It is well known that the Anatolian languages have virtually no attestation of simple thematic verbs in *-e/o-, but thematic verbs with a suffix are abundantly attested in Hittite and the other Anatolian languages. Five types of thematic verbs will be discussed in this paper, i.e. Hittite verbs in -ške/a-, Hittite verbs in -ie/a-, Hittite denominative verbs in -āi-/-ā-, Hittite causatives in -e/a-, and Cuneiform Luvian verbs in -i-/-(i)ia-. According to the communis opinio, Hittite active thematic verbs in -e/a- reflect the Proto-Indo-European alternation of the thematic vowels *-e- and *-o-, i.e. 1 sg. *-o-mi, 2 sg. *-e-si, 3 sg. *-e-ti, 1 pl. *-o-meni (vel sim.), 2 pl. *-e-teni (vel sim.), 3 pl. *-o-nti. But there does not seem to be any compelling evidence for reconstructing the thematic vowel *-o- in pre-Hittite or further back in Proto-Anatolian. The Hittite thematic vowel -a- in the active paradigm of the above five types of verbs does not go back to PIE *-o-. It is historically derived from *-e- by a phonological rule that changed Proto-Anatolian *e to a in Hittite in post-tonic open syllables before sonorants except in the 3 pl. present -anzi, the a timbre of which is explained by a different phonological rule that changed Proto-Anatolian *en to an before a dental as evidenced by Hittite anda 'in(to)' in contrast to Latin endo 'id.'. Likewise, the thematic vowel a in Cuneiform Luvian verbs in -i-/-(i)ia- is either a phonological outcome of original *e or of mediopassive origin. Complete lack of the thematic vowel *-o- in Hittite and Cuneiform Luvian is a linguistic feature that does not receive a straightforward historical explanation by what would be reconstructed from the traditional Indo-European point of view. Whether the persistent *-e- in the active thematic paradigm is a PIE inheritance or an Anatolian innovation is a problem which must be reserved for a separate future study.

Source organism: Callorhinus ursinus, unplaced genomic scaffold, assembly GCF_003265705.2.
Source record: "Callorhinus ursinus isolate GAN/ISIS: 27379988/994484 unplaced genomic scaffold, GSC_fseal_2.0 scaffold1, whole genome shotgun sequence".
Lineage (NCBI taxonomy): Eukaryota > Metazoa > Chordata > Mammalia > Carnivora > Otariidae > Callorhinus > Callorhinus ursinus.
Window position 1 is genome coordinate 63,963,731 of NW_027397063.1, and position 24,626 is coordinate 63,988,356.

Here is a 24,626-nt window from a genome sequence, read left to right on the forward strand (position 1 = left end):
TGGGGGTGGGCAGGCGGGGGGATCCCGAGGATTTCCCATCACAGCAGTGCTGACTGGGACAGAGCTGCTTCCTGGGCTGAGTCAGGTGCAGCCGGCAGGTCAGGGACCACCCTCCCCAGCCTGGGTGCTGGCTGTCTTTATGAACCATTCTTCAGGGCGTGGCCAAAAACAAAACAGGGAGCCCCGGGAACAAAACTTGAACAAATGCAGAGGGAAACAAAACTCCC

The aim of this paper is to identify the Buddhist texts used in iconography depicting an event in the life story of the Buddha. Amongst the corpus of Gandhāran sculpture there are several reliefs that depict the gift of a mango grove to the Buddha and his disciples by Āmrapālī (Ambapālī), a courtesan of Vaiśālī. In this paper I attempt to identify the Buddhist texts relevant to the iconography of these reliefs by focusing on the ewer held by Āmrapālī. After analyzing the contents of Pali, Sanskrit and Chinese texts, I found only two Chinese versions, the Si fen lü (四分律) and the You xing jing (遊行経), belonging to the Dharmaguptaka sect of Hīnayāna Buddhism in Gandhāra, that describe exactly and correctly the hand gesture of Āmrapālī's pouring water over the hands of the Buddha from a ewer. What is more, the reason why the ewer was held by Āmrapālī in this story and in reliefs depicting it is clarified by quoting other Pali, Sanskrit and Chinese passages relevant to the use of the ewer. In ancient India a donor confirmed a contract and transfer of ownership by pouring water over the hands of the recipient from a ewer.
The present paper discusses the classification of Indus-type seals in light of their carving techniques using SEM and 3D （PEAKIT） analyses. Although data for the analyses is still limited, this study leads to an important conclusion that has not been pointed out so far, that Indus-type seals can be classified based on the shape of a cross section of the seal passing through the body of the animal depicted on the surface of the seal, namely whether the edge of the cross section is curved or angular (in some seals it is partly curved and partly angular). The two cross-section types are a result of different manufacturing techniques and carving tools and correspond to the size of the seals. Themore, because the different shapes of the cross sections correspond to the difference of design and distribution pattern of the seals, Indus-type seals can be divided into two types. The Type-A seal is characterized by a left-facing animal motif having a curved cross section, a 'Pattern I' arrangement and a Type I boss. This type is distributed predominantly throughout the Indus Valley, excluding the Ghaggar Basin. The Type-B seal is characterized by a right-facing animal motif having an angular cross section and mainly a 'Pattern II' or 'Pattern III' arrangement and a 'Type II' boss. It is concentrated in the Ghaggar Basin. This study concludes that it is likely that both seal types show the regional variations of Indus-type seals. The next stages in the study of the seals will be to accumulate SEM and 3D (PEAKIT) data of Indus-type seals and to undertake an experimental archaeological study in order to fully understand and reconstruct the manufacturing techniques and tools.